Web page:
"Здесь нет воды."
Translation:There is no water here.
"Isn't" is a contraction of "is not" and "there is not water here" isn't a correct sentence.
It may be ungrammatical, but we do say "there isn't" like that not infrequently in English. I'd say it should be accepted. I'm not even sure it is ungrammatical.
I don't think it's ungrammatical per se. E.g. "there isn't any water here" is perfectly grammatical. "Not" negates the verb (is) while "no" negates the noun (water). English allows one to chose between these two ways of expressing the same idea, it's just that one choice may be less common than the other.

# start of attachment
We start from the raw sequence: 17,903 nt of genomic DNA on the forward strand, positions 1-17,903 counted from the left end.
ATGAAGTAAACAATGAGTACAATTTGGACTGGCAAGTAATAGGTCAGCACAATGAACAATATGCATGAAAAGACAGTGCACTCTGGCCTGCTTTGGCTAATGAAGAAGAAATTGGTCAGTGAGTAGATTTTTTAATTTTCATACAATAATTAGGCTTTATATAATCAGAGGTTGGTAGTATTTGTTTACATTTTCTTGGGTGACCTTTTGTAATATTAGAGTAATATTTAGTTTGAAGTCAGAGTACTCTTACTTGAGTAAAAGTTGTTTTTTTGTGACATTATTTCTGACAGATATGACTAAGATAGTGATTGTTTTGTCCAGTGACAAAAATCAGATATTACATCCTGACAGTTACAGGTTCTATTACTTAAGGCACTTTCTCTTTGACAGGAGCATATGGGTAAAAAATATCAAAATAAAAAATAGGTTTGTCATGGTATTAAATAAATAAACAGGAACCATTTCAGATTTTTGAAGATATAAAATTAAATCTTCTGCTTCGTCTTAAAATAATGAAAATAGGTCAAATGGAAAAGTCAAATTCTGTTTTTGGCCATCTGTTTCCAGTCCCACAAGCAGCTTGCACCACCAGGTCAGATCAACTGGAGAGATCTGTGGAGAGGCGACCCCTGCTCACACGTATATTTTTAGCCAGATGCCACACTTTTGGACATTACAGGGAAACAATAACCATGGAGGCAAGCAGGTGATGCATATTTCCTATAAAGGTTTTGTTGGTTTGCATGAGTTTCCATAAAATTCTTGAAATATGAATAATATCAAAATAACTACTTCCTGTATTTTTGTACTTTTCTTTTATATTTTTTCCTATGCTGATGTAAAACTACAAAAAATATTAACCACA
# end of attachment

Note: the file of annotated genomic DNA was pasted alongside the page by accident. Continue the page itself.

Compare this with "I haven't got/don't have a car" vs. "I have no car".
I wrote 'here is no water'. Would this be grammatically correct in English (and should I report it), or is this an unnatural shape and - while understandable - not preferred in day-to-day speech/writing?
It's unnatural and not preferred in day-to-day speech/writing. At least where I live.
Considering you're from the island, I'll accept that as a valid reason. Thanks, Tigs!
She stresses the ы in воды when saying the whole sentence, but when i clock on the word alone, she stresses the о. Which is it?
"Воды" (stress on the last syllable) is genitive of "вода". In Russian, any indication of the amount: стакан (a glass of), много (a lot of), мало (а little) and even нет (no) requires genitive. So, "a glass of water"="стакан воды", which should not be too surprising since English "of" is fairly reliable indicator of geitive in Russian.